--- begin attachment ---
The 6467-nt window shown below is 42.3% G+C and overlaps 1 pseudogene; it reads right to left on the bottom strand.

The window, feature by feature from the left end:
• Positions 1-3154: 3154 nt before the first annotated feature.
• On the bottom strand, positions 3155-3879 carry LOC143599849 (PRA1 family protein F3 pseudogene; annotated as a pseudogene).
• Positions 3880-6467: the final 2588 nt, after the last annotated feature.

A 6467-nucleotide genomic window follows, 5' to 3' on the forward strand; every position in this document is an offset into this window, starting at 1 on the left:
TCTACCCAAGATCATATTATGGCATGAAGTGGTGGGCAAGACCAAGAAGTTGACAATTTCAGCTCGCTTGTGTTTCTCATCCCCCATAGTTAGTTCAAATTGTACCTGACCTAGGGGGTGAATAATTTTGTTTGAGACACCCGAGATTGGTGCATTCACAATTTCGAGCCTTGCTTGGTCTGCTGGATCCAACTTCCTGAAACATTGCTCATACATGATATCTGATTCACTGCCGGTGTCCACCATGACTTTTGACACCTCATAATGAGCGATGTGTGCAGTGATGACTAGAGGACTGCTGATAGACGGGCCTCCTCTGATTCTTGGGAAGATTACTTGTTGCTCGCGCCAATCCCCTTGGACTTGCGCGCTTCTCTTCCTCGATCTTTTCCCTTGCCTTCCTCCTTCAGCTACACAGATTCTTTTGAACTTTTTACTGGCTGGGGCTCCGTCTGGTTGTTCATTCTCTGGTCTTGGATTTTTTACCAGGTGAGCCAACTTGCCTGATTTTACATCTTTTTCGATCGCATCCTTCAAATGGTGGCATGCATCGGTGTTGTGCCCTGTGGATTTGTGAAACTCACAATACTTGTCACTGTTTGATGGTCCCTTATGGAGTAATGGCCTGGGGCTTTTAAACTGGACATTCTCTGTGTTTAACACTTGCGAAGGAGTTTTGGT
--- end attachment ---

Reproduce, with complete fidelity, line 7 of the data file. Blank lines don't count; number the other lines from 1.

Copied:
TCTACCCAAGATCATATTATGGCATGAAGTGGTGGGCAAGACCAAGAAGTTGACAATTTCAGCTCGCTTGTGTTTCTCATCCCCCATAGTTAGTTCAAATTGTACCTGACCTAGGGGGTGAATAATTTTGTTTGAGACACCCGAGATTGGTGCATTCACAATTTCGAGCCTTGCTTGGTCTGCTGGATCCAACTTCCTGAAACATTGCTCATACATGATATCTGATTCACTGCCGGTGTCCACCATGACTTTTGACACCTCATAATGAGCGATGTGTGCAGTGATGACTAGAGGACTGCTGATAGACGGGCCTCCTCTGATTCTTGGGAAGATTACTTGTTGCTCGCGCCAATCCCCTTGGACTTGCGCGCTTCTCTTCCTCGATCTTTTCCCTTGCCTTCCTCCTTCAGCTACACAGATTCTTTTGAACTTTTTACTGGCTGGGGCTCCGTCTGGTTGTTCATTCTCTGGTCTTGGATTTTTTACCAGGTGAGCCAACTTGCCTGATTTTACATCTTTTTCGATCGCATCCTTCAAATGGTGGCATGCATCGGTGTTGTGCCCTGTGGATTTGTGAAACTCACAATACTTGTCACTGTTTGATGGTCCCTTATGGAGTAATGGCCTGGGGCTTTTAAACTGGACATTCTCTGTGTTTAACACTTGCGAAGGAGTTTTGGT